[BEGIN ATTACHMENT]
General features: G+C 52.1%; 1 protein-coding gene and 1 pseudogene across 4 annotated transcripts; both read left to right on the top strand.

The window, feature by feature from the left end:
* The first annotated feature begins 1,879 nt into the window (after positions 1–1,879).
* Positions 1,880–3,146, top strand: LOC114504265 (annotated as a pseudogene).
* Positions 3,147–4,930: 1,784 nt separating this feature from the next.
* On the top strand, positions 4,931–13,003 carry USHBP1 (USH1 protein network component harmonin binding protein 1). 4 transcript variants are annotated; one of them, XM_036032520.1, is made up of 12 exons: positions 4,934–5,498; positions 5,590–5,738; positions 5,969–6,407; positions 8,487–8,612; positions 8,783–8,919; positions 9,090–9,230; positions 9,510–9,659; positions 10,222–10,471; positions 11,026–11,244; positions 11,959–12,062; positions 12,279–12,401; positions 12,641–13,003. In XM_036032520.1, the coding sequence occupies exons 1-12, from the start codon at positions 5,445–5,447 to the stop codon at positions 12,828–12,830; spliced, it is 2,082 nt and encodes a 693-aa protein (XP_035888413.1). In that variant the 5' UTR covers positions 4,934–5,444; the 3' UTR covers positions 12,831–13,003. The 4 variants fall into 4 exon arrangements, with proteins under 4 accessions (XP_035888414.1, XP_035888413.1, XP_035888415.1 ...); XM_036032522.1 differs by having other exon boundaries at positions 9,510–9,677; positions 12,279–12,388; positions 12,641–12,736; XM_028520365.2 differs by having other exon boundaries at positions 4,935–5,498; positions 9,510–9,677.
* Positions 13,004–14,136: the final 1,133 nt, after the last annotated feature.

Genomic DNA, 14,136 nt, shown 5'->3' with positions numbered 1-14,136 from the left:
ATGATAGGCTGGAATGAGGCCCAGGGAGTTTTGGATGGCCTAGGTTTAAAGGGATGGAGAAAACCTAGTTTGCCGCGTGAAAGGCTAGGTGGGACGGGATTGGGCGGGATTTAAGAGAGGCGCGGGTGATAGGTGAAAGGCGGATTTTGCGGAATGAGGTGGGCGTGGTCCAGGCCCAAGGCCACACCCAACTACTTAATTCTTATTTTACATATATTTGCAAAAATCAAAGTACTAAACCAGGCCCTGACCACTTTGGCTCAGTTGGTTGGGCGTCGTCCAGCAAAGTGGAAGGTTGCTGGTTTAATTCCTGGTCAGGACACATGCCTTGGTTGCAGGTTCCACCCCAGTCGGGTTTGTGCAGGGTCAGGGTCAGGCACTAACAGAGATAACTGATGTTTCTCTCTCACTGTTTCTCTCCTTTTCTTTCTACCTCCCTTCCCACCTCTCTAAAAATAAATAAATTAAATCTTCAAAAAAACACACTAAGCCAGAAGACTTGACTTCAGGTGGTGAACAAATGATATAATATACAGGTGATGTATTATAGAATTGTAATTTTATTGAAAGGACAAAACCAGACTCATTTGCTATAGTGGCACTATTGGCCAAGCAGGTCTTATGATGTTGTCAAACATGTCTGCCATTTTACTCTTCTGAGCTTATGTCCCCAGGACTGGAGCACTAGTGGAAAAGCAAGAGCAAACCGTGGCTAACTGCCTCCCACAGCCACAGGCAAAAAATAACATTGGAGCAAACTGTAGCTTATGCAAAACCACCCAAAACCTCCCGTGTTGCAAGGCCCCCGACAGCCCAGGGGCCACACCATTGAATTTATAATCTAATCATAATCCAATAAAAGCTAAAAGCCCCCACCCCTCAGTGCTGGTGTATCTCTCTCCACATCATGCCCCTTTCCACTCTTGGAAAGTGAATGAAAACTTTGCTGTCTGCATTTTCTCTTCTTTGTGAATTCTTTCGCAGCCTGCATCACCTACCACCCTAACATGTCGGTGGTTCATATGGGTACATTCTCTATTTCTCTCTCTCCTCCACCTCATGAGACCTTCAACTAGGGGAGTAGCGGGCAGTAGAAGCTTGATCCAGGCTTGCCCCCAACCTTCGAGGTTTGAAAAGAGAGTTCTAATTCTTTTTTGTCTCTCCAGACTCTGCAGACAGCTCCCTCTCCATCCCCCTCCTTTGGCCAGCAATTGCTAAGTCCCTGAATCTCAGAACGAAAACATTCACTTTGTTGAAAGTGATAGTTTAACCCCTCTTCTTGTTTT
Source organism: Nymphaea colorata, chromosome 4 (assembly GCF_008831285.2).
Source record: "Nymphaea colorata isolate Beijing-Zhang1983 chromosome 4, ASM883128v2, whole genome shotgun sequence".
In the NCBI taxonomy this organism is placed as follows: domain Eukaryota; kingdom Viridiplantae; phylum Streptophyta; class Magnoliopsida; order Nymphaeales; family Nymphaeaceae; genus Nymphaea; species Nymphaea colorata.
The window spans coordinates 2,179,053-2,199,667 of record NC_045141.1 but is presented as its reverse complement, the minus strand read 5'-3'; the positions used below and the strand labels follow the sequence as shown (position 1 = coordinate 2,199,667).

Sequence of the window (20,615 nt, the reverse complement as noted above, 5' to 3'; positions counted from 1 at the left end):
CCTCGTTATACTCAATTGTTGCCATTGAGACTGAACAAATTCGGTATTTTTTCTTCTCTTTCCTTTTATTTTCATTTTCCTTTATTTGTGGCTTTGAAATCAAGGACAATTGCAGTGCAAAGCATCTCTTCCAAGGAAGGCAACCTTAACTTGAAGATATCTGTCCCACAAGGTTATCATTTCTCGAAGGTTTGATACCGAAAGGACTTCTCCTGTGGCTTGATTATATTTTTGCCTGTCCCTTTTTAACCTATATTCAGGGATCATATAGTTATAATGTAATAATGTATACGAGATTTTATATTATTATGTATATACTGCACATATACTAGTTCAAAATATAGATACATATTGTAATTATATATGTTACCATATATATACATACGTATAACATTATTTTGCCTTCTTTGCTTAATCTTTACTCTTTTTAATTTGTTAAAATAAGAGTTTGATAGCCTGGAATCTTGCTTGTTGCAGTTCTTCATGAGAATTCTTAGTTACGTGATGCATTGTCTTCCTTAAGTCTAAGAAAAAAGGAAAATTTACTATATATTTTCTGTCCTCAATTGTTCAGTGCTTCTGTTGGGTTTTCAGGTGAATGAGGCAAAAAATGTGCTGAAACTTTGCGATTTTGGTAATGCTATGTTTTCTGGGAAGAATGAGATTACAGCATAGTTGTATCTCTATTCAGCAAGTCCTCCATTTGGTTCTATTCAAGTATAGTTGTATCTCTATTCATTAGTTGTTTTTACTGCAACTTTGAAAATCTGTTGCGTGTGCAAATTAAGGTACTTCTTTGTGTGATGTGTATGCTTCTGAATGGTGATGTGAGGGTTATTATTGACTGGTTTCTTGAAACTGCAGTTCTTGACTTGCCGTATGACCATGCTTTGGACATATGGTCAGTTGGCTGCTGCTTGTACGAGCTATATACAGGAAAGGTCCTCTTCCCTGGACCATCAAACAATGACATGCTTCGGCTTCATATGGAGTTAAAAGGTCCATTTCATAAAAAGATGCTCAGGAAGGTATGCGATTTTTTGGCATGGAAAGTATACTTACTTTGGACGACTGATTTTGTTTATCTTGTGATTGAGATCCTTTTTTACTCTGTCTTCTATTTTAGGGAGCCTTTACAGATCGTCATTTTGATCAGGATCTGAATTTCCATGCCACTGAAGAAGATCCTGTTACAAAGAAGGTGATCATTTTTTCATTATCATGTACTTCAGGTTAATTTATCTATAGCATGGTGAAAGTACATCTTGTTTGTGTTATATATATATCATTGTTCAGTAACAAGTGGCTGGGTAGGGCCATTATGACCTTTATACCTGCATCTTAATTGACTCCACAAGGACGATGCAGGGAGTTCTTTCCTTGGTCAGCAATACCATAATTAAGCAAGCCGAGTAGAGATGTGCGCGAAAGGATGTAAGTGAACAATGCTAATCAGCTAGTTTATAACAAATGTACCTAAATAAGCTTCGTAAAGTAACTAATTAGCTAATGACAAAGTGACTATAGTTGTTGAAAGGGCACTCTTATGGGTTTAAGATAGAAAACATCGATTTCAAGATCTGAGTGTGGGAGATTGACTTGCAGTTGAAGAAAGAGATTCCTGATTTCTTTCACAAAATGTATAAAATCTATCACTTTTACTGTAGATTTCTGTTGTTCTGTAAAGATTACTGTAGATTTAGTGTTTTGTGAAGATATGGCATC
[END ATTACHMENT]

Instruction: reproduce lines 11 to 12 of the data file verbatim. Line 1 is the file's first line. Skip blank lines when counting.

Source record: "Nymphaea colorata isolate Beijing-Zhang1983 chromosome 4, ASM883128v2, whole genome shotgun sequence".
In the NCBI taxonomy this organism is placed as follows: domain Eukaryota; kingdom Viridiplantae; phylum Streptophyta; class Magnoliopsida; order Nymphaeales; family Nymphaeaceae; genus Nymphaea; species Nymphaea colorata.